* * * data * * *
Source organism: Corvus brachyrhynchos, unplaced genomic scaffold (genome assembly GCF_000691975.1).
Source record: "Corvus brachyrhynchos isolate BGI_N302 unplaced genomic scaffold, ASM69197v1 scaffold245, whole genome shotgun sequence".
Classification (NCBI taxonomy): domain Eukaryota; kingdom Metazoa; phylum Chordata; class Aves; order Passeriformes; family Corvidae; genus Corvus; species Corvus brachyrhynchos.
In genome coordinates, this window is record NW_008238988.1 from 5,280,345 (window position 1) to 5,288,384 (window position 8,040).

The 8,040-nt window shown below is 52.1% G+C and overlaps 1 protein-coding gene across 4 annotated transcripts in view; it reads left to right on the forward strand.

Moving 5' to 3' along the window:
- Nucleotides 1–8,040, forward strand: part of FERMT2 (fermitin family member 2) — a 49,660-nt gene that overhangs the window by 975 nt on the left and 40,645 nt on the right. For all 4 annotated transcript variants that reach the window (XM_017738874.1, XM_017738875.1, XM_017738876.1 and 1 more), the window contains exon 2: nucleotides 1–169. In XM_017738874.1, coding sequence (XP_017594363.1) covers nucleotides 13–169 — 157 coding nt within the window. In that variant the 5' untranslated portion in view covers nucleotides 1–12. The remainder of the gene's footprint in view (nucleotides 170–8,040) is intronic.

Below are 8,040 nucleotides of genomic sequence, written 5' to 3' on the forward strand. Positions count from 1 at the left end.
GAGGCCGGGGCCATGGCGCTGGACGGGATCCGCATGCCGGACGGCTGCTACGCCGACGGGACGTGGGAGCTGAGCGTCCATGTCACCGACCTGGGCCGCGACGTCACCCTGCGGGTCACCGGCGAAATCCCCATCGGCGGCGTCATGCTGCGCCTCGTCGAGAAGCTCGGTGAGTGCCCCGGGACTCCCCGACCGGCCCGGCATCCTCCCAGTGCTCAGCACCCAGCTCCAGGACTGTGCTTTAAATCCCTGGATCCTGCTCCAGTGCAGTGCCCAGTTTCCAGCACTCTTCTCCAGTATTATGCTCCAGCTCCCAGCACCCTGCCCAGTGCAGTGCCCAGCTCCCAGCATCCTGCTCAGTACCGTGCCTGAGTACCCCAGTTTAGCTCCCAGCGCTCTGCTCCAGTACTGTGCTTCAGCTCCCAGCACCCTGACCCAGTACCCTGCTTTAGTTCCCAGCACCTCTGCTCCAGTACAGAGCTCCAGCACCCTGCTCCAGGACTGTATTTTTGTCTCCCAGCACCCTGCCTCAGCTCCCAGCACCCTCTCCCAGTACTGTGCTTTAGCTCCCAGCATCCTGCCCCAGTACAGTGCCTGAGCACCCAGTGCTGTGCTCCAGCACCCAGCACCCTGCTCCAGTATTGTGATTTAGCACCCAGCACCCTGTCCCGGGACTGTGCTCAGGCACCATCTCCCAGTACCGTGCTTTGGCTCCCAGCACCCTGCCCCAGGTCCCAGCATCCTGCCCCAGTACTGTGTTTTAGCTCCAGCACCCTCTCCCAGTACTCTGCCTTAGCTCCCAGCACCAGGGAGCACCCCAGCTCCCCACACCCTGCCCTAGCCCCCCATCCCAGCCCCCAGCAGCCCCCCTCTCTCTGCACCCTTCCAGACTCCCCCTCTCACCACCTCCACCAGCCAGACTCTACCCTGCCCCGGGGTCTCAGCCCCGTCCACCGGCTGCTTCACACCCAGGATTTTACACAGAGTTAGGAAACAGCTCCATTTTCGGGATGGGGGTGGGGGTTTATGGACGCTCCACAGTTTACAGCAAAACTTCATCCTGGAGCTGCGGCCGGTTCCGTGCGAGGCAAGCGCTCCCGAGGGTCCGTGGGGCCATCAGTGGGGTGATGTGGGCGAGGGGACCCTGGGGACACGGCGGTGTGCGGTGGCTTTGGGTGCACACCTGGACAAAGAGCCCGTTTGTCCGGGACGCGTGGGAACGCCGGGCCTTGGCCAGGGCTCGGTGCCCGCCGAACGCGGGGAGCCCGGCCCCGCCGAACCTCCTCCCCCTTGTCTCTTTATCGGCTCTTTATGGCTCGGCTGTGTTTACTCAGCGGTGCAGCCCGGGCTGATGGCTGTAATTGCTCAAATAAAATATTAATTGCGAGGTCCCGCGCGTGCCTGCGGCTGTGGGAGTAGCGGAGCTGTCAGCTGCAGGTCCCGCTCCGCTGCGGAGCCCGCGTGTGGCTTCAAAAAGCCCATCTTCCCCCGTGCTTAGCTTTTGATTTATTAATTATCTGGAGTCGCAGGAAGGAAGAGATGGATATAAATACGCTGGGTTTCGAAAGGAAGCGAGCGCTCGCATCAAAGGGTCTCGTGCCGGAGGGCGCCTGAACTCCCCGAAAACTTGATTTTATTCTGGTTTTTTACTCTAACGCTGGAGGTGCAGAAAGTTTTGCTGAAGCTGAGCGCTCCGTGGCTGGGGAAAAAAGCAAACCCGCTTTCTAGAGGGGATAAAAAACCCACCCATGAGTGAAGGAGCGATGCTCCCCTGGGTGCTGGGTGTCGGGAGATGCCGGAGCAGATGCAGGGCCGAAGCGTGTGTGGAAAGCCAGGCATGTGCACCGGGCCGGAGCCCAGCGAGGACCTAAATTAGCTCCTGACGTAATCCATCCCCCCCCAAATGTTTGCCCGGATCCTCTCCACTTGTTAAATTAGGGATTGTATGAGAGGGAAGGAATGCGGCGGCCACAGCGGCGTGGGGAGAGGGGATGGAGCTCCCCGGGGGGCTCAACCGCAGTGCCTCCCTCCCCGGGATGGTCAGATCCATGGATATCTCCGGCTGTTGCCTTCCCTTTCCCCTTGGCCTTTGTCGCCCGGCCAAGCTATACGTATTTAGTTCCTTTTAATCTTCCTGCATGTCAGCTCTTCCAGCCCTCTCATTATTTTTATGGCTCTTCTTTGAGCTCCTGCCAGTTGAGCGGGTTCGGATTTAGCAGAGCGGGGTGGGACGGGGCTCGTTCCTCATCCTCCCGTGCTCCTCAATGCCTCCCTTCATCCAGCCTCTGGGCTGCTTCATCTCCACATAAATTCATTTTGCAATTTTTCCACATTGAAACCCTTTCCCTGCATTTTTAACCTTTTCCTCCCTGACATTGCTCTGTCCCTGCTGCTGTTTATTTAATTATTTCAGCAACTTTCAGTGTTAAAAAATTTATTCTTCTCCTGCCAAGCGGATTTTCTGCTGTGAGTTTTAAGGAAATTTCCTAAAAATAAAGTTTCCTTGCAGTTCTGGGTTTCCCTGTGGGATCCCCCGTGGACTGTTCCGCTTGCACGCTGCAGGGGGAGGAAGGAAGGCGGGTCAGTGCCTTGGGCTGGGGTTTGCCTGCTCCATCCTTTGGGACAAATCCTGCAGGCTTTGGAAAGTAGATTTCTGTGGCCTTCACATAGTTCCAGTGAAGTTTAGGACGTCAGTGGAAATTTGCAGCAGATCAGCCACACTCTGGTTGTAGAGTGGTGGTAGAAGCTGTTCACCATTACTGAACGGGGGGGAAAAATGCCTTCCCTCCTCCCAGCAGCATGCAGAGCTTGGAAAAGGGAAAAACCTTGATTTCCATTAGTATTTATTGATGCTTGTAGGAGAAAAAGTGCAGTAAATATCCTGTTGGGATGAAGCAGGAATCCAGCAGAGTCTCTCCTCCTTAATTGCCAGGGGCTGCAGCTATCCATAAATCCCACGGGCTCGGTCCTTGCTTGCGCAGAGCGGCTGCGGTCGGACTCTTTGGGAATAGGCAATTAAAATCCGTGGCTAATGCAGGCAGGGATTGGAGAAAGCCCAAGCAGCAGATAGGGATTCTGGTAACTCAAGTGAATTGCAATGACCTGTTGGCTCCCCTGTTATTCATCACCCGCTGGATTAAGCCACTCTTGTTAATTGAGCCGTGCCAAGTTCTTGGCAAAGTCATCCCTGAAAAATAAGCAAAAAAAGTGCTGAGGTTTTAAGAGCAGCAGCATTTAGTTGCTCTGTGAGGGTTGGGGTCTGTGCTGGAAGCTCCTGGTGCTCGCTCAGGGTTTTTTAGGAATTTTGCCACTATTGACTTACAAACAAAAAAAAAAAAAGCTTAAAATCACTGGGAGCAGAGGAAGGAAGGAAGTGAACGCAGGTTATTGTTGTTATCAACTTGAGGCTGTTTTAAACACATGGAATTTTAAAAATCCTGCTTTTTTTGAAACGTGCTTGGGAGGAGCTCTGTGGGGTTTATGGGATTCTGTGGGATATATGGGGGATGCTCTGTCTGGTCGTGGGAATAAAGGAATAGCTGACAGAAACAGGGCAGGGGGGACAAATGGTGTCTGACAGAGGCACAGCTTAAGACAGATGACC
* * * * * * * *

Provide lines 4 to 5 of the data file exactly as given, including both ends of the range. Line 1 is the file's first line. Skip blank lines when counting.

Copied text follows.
In genome coordinates, this window is record NW_008238988.1 from 5,280,345 (window position 1) to 5,288,384 (window position 8,040).

The 8,040-nt window shown below is 52.1% G+C and overlaps 1 protein-coding gene across 4 annotated transcripts in view; it reads left to right on the forward strand.